Coronavirus Cases Prompt ‘Meat Kills’ Billboard

PETA Points Out That Animal Markets, Transport, and Slaughter Are Linked to All Flu-Like Viruses

For Immediate Release:
February 21, 2020

Contact:
David Perle 202-483-7382

Omaha, Neb. – As 11 patients with coronavirus are now quarantined at the University of Nebraska Medical Center, PETA plans to place a billboard near the hospital that warns, “Meat Kills—Go Vegan,” and lists a litany of public health threats associated with using animals for food. The coronavirus is known to have originated in a market in Wuhan, China—a “wet market” where live and dead animals are sold for human consumption. In this case, pangolins and bats were sold for soup, but it’s not the first time such viruses have been traced back to live animals—most commonly pigs and chickens—who were confined, shipped, killed, and eaten.

“Filthy factory farms, slaughterhouses, and meat markets threaten the health of every human being on the planet by providing a breeding ground for deadly diseases like coronavirus, SARS, bird flu, and others,” says PETA President Ingrid Newkirk. “PETA urges everyone to take the message seriously and protect themselves from fatal conditions such as heart attacks, strokes, high blood pressure, and others by avoiding meat like the plague.”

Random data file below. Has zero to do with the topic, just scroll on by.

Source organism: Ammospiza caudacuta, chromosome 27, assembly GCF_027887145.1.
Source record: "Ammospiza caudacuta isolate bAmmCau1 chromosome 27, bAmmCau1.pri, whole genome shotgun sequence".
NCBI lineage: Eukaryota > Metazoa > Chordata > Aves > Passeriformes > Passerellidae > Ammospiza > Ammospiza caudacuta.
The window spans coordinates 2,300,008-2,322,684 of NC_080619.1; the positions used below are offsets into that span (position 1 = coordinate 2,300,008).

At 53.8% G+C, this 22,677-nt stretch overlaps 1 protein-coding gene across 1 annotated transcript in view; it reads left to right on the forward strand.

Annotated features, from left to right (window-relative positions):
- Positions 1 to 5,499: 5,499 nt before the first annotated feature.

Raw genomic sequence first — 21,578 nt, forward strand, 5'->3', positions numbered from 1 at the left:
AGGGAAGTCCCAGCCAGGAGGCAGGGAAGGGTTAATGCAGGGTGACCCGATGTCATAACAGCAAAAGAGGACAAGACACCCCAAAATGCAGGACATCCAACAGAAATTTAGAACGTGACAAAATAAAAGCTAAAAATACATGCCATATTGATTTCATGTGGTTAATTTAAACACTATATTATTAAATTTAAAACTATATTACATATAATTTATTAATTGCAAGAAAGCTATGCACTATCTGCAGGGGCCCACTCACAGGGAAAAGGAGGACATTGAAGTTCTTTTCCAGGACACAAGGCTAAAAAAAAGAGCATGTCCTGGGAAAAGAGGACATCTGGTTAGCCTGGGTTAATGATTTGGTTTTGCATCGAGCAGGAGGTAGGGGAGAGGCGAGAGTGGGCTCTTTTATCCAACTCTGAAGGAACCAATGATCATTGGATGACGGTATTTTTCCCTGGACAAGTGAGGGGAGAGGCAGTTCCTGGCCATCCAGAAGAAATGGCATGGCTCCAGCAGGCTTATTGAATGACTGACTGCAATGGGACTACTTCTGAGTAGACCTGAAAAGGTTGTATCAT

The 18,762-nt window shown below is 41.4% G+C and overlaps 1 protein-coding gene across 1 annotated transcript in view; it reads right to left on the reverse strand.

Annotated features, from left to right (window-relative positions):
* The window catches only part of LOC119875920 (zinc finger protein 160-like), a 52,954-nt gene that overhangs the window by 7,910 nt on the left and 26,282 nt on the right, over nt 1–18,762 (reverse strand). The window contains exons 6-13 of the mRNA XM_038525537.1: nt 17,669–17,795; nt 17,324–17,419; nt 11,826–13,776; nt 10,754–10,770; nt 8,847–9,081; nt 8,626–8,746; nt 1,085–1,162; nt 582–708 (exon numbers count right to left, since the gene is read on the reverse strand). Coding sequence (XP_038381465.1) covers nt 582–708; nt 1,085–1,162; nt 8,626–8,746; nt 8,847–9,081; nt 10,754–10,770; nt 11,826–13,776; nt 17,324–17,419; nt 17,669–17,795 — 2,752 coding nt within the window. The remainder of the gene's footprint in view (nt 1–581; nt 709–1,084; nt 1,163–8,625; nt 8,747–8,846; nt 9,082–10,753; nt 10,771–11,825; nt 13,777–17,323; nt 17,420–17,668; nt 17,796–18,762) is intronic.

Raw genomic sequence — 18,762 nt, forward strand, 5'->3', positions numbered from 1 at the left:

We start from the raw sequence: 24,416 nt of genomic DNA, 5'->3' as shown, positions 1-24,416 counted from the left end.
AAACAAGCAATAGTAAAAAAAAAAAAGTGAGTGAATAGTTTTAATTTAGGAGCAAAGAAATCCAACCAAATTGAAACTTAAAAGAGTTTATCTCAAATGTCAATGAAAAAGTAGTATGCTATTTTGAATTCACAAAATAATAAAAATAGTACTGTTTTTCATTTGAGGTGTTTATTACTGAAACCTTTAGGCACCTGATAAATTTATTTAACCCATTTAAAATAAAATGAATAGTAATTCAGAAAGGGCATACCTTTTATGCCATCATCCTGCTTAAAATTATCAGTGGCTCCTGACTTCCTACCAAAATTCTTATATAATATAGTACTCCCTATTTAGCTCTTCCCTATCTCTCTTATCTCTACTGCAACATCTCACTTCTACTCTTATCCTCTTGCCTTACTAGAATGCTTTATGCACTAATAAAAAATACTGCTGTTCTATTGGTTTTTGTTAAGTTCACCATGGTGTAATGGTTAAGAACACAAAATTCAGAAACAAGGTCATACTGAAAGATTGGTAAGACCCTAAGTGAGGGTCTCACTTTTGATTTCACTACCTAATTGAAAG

In addition to carrying a high risk of contamination from pathogens—including E. coli, campylobacter, and salmonella—meat contains no fiber and is packed with artery-clogging saturated fat and cholesterol. According to the Academy of Nutrition and Dietetics, vegans are far less prone to suffering from heart disease, diabetes, obesity, and cancer than meat-eaters are.

Each person who goes vegan also saves nearly 200 animals every year from daily suffering and a terrifying death: In today’s meat and dairy industries, cows are forcibly separated from their beloved calves, chickens’ throats are cut while they’re still conscious, piglets are castrated without painkillers, and fish are cut open while they’re still alive.

PETA—whose motto reads, in part, that “animals are not ours to eat” and which opposes speciesism, a human-supremacist worldview—also offers face masks with a “go vegan” message. For more information, please visit PETA.org.

For Media: Contact PETA's
Media Response Team.

Contact

Get PETA Updates

Stay up to date on the latest vegan trends and get breaking animal rights news delivered straight to your inbox!

By submitting this form, you are agreeing to our collection, storage, use, and disclosure of your personal info in accordance with our privacy policy as well as to receiving e-mails from us.

 Ingrid E. Newkirk

“Almost all of us grew up eating meat, wearing leather, and going to circuses and zoos. We never considered the impact of these actions on the animals involved. For whatever reason, you are now asking the question: Why should animals have rights?” READ MORE

— Ingrid E. Newkirk, PETA President and co-author of Animalkind